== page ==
Balloux said the “distribution of restriction sites in SARS-CoV-2 is highly atypical when compared to related viruses in circulation, and far more in line with previous lab-engineered coronaviruses.”
A critic of the study, Texas A&M University virologist Dr. Benjamin Neuman, has called the lab theory of the origin of COVID-19 “discredited.” The new study, he said, is “very poorly controlled, cherry-picked and making a big deal out of lumps and bumps that are of no significance to the virus.”
Critic was part of COVID-origin teleconference with Fauci
Another critic, Kristian Andersen, a virologist at Scripps Research in California, famously joined with three other virologists in a January 2020 email to Fauci stating they saw strong evidence the virus that causes COVID-19 was engineered in a lab, as WND reported. But after a teleconference the next day with Fauci to discuss the virologists’ conclusion, Andersen began dismissing the lab-leak possibility as among “crackpot theories” that “relate to this virus being somehow engineered with intent and that is demonstrably not the case.”
In April 2020, Fauci was asked by a reporter during a White House briefing if the research at the Wuhan lab might be responsible for the pandemic. Fauci insisted a “group of highly qualified evolutionary virologists” had concluded the virus was “totally consistent with a jump of a species from an animal to a human.”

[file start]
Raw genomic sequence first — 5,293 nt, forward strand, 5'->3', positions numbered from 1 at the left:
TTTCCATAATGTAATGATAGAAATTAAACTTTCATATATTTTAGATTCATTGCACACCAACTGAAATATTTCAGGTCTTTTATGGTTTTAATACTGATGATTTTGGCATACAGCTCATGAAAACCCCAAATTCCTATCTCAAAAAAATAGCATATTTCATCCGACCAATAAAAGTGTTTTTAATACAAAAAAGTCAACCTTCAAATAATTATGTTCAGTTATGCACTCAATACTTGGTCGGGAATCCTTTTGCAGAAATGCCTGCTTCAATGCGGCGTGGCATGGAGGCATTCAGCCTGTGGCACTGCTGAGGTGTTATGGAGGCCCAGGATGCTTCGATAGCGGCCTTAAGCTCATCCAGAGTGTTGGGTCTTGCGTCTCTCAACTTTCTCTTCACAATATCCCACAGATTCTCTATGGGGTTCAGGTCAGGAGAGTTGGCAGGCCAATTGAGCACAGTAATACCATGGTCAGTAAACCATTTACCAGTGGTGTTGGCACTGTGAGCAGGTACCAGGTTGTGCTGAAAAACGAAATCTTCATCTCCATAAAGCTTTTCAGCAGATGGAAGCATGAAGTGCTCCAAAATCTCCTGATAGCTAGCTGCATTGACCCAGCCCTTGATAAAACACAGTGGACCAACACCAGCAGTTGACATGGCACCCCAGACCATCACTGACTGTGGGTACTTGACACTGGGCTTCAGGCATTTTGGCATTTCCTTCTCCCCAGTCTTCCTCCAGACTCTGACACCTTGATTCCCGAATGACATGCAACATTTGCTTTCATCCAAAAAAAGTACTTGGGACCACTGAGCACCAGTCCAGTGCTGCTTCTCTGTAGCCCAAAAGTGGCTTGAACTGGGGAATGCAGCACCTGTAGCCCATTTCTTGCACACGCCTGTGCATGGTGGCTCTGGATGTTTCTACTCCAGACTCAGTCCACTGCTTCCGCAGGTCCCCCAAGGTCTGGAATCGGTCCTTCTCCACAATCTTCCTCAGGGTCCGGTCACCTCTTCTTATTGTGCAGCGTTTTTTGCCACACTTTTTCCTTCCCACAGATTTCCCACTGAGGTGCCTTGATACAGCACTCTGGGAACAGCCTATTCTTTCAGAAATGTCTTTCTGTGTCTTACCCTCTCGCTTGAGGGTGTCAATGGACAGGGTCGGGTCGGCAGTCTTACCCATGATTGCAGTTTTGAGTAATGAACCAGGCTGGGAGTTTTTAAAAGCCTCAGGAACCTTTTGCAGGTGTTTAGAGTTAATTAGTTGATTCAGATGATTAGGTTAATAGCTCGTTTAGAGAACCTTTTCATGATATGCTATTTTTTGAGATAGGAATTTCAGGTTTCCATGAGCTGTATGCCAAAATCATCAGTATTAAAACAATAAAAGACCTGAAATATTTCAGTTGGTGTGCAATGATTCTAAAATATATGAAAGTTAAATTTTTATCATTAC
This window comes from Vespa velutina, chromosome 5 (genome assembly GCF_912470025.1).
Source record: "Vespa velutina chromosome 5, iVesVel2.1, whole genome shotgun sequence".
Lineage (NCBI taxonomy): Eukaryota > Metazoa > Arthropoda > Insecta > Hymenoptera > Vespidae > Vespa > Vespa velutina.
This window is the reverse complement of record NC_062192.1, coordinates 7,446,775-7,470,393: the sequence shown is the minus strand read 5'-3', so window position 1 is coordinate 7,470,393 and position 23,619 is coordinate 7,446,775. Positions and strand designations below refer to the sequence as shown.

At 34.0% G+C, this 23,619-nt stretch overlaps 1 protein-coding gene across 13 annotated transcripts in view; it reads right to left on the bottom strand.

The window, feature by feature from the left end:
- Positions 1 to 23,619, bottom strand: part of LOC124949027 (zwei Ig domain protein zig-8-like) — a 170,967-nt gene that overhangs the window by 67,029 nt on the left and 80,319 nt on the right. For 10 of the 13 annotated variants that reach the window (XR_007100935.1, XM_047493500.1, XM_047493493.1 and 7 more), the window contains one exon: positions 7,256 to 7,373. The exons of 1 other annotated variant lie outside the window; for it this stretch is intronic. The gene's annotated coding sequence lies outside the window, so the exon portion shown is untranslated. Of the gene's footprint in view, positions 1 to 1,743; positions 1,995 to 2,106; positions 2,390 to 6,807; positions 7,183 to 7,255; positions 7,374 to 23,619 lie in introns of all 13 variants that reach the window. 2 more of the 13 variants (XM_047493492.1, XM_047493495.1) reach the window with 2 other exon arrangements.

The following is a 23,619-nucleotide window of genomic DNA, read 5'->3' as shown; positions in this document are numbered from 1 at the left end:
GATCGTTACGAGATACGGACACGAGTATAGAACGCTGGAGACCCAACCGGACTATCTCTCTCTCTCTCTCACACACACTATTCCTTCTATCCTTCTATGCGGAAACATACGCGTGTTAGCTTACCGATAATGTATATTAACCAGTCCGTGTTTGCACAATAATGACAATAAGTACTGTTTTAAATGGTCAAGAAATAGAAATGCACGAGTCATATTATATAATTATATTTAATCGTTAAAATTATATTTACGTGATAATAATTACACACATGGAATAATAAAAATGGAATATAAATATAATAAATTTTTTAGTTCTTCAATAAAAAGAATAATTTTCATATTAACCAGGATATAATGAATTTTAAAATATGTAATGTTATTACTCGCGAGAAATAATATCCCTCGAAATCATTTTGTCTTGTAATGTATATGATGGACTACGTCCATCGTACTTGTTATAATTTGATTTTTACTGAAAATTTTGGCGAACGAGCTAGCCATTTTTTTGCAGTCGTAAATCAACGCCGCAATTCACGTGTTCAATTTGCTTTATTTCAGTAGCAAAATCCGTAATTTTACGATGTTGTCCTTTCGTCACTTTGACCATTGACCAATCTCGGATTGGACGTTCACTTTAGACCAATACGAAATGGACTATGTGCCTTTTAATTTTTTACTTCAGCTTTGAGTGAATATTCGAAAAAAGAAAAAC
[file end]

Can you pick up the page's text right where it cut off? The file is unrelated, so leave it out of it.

The next day, Peter Daszak – the EcoHealth Alliance founder who received funding from Fauci’s agency to conduct research engineering coronaviruses – sent a thank you email to Fauci. Daszak thanked the National Institutes of Health and Infectious Disease director for “publicly standing up and stating that the scientific evidence supports a natural origin for COVID-19 from a bat-to-human spillover, not a lab release from the Wuhan Institute of Virology.”
“From my perspective, your comments are brave, and coming from your trusted voice, will help dispel the myths being spun around the virus’s origins,” Daszak wrote to Fauci on April 18, 2020.
The new study by Washburne, Andersen said, is “so deeply flawed that it wouldn’t pass kindergarten molecular biology.”
“The study is a clear example of motivated reasoning with a heavy dose of technobabble to make it sound legitimate – but it’s nothing more than poppycock dressed up as science,” said Andersen.
“In plain language — this is uninformed nonsense and it’s simply not worth engaging with.”
Among the studies cited by scientists who believe the virus had a natural origin is one published in Scientific Reports that showed a total of about 47,000 wild animals from 38 species were sold in four markets in Wuhan between May 2017 and November 2019. The researchers claimed they had evidence the the necessary conditions were in place for animal-to-human transmission.
However, they admitted that had no evidence that any of the animals had SARS-CoV-2.
In the new study, Washburne and his colleagues concluded it’s “extremely unlikely” that the “synthetic fingerprint” appeared “by random evolution,” finding similarities to many engineered coronavirus genomes.
Significantly, it differs from the closest relatives found in nature.
“Our findings strongly suggest a synthetic origin of SARS-CoV2.”